Legendary fund manager Li Lu (who Charlie Munger backed) once said, 'The biggest investment risk is not the volatility of prices, but whether you will suffer a permanent loss of capital.' It's only natural to consider a company's balance sheet when you examine how risky it is, since debt is often involved when a business collapses. As with many other companies HOCHTIEF Aktiengesellschaft (ETR:HOT) makes use of debt. But the more important question is: how much risk is that debt creating?
Why Does Debt Bring Risk?
Debt is a tool to help businesses grow, but if a business is incapable of paying off its lenders, then it exists at their mercy. Part and parcel of capitalism is the process of 'creative destruction' where failed businesses are mercilessly liquidated by their bankers. However, a more frequent (but still costly) occurrence is where a company must issue shares at bargain-basement prices, permanently diluting shareholders, just to shore up its balance sheet. By replacing dilution, though, debt can be an extremely good tool for businesses that need capital to invest in growth at high rates of return. When we think about a company's use of debt, we first look at cash and debt together.
What Is HOCHTIEF's Debt?
As you can see below, HOCHTIEF had €5.52b of debt at March 2021, down from €6.42b a year prior. However, it also had €5.32b in cash, and so its net debt is €194.8m.
How Healthy Is HOCHTIEF's Balance Sheet?
Zooming in on the latest balance sheet data, we can see that HOCHTIEF had liabilities of €9.92b due within 12 months and liabilities of €5.71b due beyond that. Offsetting these obligations, it had cash of €5.32b as well as receivables valued at €5.81b due within 12 months. So its liabilities total €4.51b more than the combination of its cash and short-term receivables.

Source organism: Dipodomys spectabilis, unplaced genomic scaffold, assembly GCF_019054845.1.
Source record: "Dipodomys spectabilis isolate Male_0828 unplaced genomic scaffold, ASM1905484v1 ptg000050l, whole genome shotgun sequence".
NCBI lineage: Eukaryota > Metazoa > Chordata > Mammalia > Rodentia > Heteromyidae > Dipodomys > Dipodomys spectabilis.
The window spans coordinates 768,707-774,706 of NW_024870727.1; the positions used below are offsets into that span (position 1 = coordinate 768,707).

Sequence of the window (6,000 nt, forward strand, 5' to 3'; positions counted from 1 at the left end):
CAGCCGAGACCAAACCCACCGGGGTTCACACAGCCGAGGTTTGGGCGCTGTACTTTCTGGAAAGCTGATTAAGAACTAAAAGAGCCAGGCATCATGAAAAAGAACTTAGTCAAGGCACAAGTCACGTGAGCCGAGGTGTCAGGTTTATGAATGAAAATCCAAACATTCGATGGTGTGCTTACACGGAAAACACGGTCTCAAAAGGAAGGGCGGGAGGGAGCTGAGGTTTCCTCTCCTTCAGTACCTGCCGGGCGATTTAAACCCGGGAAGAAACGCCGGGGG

When you consider that this deficiency exceeds the company's €4.47b market capitalization, you might well be inclined to review the balance sheet intently. In the scenario where the company had to clean up its balance sheet quickly, it seems likely shareholders would suffer extensive dilution. The balance sheet is clearly the area to focus on when you are analysing debt. But it is future earnings, more than anything, that will determine HOCHTIEF's ability to maintain a healthy balance sheet going forward. So if you want to see what the professionals think, you might find this free report on analyst profit forecasts to be interesting.
Over 12 months, HOCHTIEF made a loss at the EBIT level, and saw its revenue drop to €22b, which is a fall of 17%. That's not what we would hope to see.
While HOCHTIEF's falling revenue is about as heartwarming as a wet blanket, arguably its earnings before interest and tax (EBIT) loss is even less appealing. Its EBIT loss was a whopping €590m. Considering that alongside the liabilities mentioned above make us nervous about the company. We'd want to see some strong near-term improvements before getting too interested in the stock. But on the bright side the company actually produced a statutory profit of €366m and free cash flow of €190m. So one might argue that there's still a chance it can get things on the right track. The balance sheet is clearly the area to focus on when you are analysing debt. However, not all investment risk resides within the balance sheet - far from it. Case in point: We've spotted 4 warning signs for HOCHTIEF you should be aware of, and 1 of them shouldn't be ignored.
Of course, if you're the type of investor who prefers buying stocks without the burden of debt, then don't hesitate to discover our exclusive list of net cash growth stocks, today.
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